IPv4 and IPv6 Architectures
IPv4 was designed in 1980 to replace the NCP protocol on the ARPANET. The IPv4 displayed many limitations after two decades. The IPv6 protocol was designed with IPv4’s shortcomings in mind. IPv6 is not a superset of the IPv4 protocol; instead, it is a new design.
The protocol contains a couple aspects which caused problems with its use. These problems do not all relate to security. They are mentioned to gain a comprehensive understanding of the internet protocol and its shortcomings. The causes of problems with the protocol are:
1. Address Space
5. Quality of Service
- The IPv4 architecture has an address that is 32 bits wide. This limits the maximum number of computers that can be connected to the internet. The 32 bit address provides for a maximum of two billions computers to be connected to the internet.
- The problem of exceeding that number was not foreseen when the protocol was created. The small address space of the IPv4 facilitates malicious code distribution. Routing is a problem for this protocol because the routing tables are constantly increasing in size. The maximum theoretical size of the global routing tables was 2.1 million entries.
- Methods have been adopted to reduce the number of entries in the routing table. This is helpful for a short period of time, but drastic change needs to be made to address this problem.
The TCP/IP‐based networking of IPv4 requires that the user supplies some data in order to configure a network. Some of the information required is the IP address, routing gateway address, subnet mask, and DNS server.
The simplicity of configuring the network is not evident in the IPv4 protocol. The user can request appropriate network configuration from a central server. This eases configuration hassles for the user but not the network’s administrators. The lack of embedded security within the IPv4 protocol has led to the many attacks seen today.
- Mechanisms to secure IPv4 do exist, but there are no requirements for their use. IPsec is a specific mechanism used to secure the protocol.
- IPsec secures the packet payloads by means of cryptography.
- IPsec provides the services of confidentiality, integrity, and authentication. This form of protection does not account for the skilled hacker who may be able to break the encryption method and obtain the key.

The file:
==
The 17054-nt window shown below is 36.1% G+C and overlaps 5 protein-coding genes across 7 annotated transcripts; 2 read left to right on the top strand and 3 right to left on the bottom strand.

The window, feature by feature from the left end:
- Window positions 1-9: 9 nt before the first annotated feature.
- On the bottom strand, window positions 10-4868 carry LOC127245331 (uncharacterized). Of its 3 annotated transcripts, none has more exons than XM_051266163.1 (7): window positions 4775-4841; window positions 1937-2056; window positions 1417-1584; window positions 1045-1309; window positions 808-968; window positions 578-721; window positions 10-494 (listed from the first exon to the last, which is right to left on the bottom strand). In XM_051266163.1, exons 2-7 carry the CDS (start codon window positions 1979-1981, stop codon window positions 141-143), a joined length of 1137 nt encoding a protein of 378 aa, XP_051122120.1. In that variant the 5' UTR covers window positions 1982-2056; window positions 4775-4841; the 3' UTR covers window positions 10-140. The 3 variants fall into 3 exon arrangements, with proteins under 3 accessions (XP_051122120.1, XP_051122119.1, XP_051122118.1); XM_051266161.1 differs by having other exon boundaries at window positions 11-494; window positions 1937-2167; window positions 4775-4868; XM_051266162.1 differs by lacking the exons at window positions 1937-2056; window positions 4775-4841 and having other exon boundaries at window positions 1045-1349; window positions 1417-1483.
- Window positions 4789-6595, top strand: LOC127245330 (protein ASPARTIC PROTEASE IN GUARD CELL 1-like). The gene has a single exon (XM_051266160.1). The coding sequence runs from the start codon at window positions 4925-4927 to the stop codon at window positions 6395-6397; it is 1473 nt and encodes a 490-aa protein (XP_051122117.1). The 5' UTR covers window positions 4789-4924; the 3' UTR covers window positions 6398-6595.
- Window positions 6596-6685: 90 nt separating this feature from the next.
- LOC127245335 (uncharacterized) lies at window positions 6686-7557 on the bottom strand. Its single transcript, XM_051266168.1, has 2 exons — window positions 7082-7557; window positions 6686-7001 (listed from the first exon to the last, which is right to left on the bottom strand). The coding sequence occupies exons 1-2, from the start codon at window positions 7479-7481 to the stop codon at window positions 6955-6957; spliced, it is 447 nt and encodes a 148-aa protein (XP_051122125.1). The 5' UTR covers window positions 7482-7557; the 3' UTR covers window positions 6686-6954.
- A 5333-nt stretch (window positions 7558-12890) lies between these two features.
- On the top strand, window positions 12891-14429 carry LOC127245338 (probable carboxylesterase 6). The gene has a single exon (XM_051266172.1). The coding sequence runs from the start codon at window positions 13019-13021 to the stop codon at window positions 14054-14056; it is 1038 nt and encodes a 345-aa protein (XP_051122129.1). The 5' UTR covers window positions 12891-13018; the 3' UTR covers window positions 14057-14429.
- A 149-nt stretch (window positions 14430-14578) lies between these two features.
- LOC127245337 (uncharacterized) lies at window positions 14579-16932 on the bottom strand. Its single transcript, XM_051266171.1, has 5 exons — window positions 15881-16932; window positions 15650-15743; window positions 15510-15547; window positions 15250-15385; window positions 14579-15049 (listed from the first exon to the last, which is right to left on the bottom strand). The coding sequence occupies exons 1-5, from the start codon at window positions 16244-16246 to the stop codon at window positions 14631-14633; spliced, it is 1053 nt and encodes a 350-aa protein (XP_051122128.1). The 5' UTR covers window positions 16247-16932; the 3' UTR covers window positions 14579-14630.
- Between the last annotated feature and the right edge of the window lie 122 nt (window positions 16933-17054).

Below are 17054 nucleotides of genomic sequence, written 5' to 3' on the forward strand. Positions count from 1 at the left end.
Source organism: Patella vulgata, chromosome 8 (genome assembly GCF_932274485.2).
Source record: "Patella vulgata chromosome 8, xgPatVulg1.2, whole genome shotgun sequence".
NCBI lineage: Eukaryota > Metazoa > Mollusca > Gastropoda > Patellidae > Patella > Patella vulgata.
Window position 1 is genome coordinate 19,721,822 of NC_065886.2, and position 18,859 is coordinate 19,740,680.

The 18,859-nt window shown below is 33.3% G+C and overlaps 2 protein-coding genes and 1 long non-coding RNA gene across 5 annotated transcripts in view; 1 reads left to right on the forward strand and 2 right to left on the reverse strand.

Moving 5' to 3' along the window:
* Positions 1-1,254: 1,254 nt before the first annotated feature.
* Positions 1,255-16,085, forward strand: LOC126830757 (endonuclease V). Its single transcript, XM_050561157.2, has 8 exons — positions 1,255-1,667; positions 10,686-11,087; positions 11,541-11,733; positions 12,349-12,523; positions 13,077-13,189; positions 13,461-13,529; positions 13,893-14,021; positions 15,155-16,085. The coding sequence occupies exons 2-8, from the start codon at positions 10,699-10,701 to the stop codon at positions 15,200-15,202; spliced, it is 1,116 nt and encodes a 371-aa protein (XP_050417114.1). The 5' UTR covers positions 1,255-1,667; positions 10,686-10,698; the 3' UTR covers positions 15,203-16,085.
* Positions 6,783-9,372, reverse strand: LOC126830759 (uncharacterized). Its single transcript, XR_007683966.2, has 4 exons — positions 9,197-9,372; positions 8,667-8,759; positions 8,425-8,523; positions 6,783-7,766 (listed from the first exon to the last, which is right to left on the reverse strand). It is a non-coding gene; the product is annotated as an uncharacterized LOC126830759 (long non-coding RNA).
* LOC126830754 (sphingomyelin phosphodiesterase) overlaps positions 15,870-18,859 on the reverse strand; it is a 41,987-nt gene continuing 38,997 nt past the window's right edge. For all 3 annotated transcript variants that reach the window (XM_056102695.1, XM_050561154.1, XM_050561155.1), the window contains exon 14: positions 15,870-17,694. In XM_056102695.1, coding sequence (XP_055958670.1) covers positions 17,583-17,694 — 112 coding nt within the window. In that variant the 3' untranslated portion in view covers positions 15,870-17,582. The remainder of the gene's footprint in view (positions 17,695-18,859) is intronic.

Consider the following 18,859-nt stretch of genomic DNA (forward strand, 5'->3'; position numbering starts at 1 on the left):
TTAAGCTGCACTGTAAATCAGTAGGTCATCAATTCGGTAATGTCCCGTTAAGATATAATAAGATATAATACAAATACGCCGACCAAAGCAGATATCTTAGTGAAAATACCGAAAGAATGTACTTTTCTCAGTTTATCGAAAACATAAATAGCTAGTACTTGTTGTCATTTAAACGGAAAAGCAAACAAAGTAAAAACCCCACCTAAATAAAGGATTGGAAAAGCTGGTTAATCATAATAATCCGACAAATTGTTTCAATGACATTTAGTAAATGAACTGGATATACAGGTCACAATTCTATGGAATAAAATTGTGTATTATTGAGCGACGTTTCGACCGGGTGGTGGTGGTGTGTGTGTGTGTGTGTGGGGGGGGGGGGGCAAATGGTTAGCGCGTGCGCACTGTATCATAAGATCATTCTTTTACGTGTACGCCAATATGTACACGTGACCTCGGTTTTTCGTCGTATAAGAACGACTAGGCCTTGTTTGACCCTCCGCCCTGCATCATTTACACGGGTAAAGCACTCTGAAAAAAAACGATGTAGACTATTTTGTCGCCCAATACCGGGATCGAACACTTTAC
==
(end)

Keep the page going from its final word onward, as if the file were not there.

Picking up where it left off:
When internet was created, the quality of service (QoS) was standardized according to the information that was transferred across the network. The original transfer of information was mostly text‐based. As the internet expanded and technology evolved, other forms of communication began to be transmitted across the internet. The quality of service for streaming videos and music are much different than the standard text. The protocol does not have the functionality of dynamic QoS that changes based on the type of data being communicated.
2. IPv6 Architecture
When IPv6 was being developed, emphasis was placed on aspects of the IPv4 protocol that needed to be improved. The development efforts were placed in the following areas:
1. Routing and addressing
2. Multi‐protocol architecture
3. Security architecture
4. Traffic control
- The IPv6 protocol’s address space was extended by supporting 128 bit addresses.
- With 128 bit addresses, the protocol can support up to 3.4 * (10)^38 machines.
- The address bits are used less efficiently in this protocol because it simplifies addressing configuration.
- The IPv6 routing system is more efficient and enables smaller global routing tables.
- The host configuration is also simplified. Hosts can automatically configure themselves.
- This new design allows ease of configuration for the user as well as network administrator. The security architecture of the IPv6 protocol is of great interest.
- IPsec is embedded within the IPv6 protocol. IPsec functionality is the same for IPv4 and IPv6. The only difference is that IPv6 can utilize the security mechanism along the entire route.
- The quality of service problem is handled with IPv6. The internet protocol allows for special handling of certain packets with a higher quality of service.
- From a high‐level view, the major benefits of IPv6 are its scalability and increased security.
- IPv6 also offers other interesting features that are beyond the scope of this paper. It must be emphasized that after researching IPv6 and its security features, it is not necessarily more secure than IPv4. The approach to security is only slightly better, not a radical improvement.